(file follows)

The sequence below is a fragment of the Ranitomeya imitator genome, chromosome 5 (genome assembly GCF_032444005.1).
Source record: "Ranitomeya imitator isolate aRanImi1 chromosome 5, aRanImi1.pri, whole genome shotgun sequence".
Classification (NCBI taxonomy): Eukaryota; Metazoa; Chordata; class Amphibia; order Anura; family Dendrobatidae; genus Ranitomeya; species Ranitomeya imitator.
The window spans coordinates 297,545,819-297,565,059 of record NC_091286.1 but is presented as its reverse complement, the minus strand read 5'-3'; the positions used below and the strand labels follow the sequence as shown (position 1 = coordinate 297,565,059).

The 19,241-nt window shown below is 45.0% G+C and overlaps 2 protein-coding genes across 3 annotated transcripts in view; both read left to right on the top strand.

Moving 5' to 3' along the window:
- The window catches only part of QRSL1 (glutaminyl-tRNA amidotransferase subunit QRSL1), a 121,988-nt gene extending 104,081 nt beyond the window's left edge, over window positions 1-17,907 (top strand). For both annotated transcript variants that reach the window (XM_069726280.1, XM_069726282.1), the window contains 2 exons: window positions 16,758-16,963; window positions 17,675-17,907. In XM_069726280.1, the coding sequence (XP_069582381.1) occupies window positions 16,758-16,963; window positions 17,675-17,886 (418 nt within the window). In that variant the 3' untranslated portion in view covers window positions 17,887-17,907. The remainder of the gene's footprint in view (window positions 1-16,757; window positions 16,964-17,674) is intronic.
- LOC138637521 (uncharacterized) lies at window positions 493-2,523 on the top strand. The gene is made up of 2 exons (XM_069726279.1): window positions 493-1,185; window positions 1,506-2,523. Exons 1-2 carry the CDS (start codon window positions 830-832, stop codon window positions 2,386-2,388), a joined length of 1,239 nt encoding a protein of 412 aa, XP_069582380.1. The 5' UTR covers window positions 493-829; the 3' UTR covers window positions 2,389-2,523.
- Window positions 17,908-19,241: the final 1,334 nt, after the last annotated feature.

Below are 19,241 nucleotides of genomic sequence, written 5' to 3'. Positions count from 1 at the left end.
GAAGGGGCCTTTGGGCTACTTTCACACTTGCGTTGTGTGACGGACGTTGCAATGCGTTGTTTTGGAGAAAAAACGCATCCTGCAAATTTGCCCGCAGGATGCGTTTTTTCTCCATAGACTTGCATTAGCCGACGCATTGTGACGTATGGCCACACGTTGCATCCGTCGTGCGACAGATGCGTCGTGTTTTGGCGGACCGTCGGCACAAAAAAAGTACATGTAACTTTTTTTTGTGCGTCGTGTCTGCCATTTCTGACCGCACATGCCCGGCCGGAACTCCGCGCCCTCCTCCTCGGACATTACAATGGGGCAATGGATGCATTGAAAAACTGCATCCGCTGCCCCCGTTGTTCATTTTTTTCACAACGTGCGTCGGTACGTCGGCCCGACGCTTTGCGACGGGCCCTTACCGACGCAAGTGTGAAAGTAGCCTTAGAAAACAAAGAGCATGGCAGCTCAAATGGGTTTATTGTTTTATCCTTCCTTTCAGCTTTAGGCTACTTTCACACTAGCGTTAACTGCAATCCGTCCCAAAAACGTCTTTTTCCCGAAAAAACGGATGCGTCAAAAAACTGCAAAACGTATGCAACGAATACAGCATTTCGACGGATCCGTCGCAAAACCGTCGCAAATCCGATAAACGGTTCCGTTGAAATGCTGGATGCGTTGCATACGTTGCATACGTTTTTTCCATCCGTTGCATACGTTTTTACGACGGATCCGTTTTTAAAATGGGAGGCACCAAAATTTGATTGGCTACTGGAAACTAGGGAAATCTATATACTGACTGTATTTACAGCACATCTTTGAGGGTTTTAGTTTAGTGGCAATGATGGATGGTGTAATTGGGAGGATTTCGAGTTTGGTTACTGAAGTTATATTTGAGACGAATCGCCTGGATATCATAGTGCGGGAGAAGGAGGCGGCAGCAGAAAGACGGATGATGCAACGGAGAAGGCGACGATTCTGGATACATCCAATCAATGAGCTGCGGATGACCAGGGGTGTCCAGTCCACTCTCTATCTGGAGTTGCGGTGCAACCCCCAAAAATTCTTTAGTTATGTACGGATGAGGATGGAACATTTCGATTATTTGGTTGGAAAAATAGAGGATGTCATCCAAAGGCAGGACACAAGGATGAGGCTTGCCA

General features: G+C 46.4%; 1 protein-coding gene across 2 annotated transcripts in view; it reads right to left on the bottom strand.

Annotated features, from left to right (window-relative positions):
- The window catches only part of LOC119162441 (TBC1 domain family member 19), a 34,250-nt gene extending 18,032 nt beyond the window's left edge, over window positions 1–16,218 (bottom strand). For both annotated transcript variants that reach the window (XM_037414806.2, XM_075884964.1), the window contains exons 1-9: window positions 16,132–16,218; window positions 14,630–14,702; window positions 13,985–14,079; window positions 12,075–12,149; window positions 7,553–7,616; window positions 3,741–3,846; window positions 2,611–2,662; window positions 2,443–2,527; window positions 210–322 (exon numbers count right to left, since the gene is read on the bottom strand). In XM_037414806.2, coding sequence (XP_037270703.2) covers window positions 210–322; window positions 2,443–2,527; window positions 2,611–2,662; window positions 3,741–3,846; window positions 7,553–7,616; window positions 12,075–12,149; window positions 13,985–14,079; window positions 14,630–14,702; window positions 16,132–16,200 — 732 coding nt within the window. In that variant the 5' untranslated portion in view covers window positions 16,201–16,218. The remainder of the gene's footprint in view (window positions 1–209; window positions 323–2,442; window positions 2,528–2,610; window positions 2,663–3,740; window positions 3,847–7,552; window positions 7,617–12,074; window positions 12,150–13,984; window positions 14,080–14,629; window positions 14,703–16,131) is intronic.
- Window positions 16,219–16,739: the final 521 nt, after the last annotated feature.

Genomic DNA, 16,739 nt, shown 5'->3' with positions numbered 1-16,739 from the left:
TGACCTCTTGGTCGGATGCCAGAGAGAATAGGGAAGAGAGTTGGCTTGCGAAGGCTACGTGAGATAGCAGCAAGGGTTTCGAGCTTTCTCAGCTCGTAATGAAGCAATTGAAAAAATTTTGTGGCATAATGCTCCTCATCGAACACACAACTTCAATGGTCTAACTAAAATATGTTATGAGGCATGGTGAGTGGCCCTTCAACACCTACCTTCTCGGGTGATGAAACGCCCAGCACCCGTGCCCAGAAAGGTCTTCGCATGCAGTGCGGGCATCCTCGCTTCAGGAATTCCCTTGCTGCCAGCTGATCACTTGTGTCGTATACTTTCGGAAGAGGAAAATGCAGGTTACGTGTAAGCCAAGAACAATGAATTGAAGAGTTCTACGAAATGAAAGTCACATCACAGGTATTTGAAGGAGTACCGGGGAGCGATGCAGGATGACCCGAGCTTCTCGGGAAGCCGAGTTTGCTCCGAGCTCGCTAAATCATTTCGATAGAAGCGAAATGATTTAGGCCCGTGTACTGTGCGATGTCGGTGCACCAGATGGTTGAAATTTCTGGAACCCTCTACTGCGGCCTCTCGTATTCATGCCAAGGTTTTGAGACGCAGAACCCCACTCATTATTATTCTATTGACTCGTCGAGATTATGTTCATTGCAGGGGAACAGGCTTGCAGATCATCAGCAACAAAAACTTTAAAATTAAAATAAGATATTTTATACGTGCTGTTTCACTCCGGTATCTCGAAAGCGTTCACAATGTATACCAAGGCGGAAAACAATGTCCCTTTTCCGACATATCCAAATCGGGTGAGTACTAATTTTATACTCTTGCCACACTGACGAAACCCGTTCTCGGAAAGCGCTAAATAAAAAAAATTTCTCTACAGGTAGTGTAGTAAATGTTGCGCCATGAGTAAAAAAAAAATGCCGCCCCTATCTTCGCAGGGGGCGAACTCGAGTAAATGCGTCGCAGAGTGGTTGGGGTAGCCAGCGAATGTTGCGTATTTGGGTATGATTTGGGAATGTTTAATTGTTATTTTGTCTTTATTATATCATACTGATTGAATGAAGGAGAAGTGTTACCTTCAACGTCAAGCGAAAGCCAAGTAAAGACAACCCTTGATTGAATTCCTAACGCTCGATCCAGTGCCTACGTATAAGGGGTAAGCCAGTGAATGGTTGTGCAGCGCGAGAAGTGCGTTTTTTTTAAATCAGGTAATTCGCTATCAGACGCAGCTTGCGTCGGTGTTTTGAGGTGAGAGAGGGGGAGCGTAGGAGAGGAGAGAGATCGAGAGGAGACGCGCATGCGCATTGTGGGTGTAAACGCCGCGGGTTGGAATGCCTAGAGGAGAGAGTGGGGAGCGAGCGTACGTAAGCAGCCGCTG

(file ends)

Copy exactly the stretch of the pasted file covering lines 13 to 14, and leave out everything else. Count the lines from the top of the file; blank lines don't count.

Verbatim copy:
Annotated features, from left to right (window-relative positions):
- The window catches only part of LOC119162441 (TBC1 domain family member 19), a 34,250-nt gene extending 18,032 nt beyond the window's left edge, over window positions 1–16,218 (bottom strand). For both annotated transcript variants that reach the window (XM_037414806.2, XM_075884964.1), the window contains exons 1-9: window positions 16,132–16,218; window positions 14,630–14,702; window positions 13,985–14,079; window positions 12,075–12,149; window positions 7,553–7,616; window positions 3,741–3,846; window positions 2,611–2,662; window positions 2,443–2,527; window positions 210–322 (exon numbers count right to left, since the gene is read on the bottom strand). In XM_037414806.2, coding sequence (XP_037270703.2) covers window positions 210–322; window positions 2,443–2,527; window positions 2,611–2,662; window positions 3,741–3,846; window positions 7,553–7,616; window positions 12,075–12,149; window positions 13,985–14,079; window positions 14,630–14,702; window positions 16,132–16,200 — 732 coding nt within the window. In that variant the 5' untranslated portion in view covers window positions 16,201–16,218. The remainder of the gene's footprint in view (window positions 1–209; window positions 323–2,442; window positions 2,528–2,610; window positions 2,663–3,740; window positions 3,847–7,552; window positions 7,617–12,074; window positions 12,150–13,984; window positions 14,080–14,629; window positions 14,703–16,131) is intronic.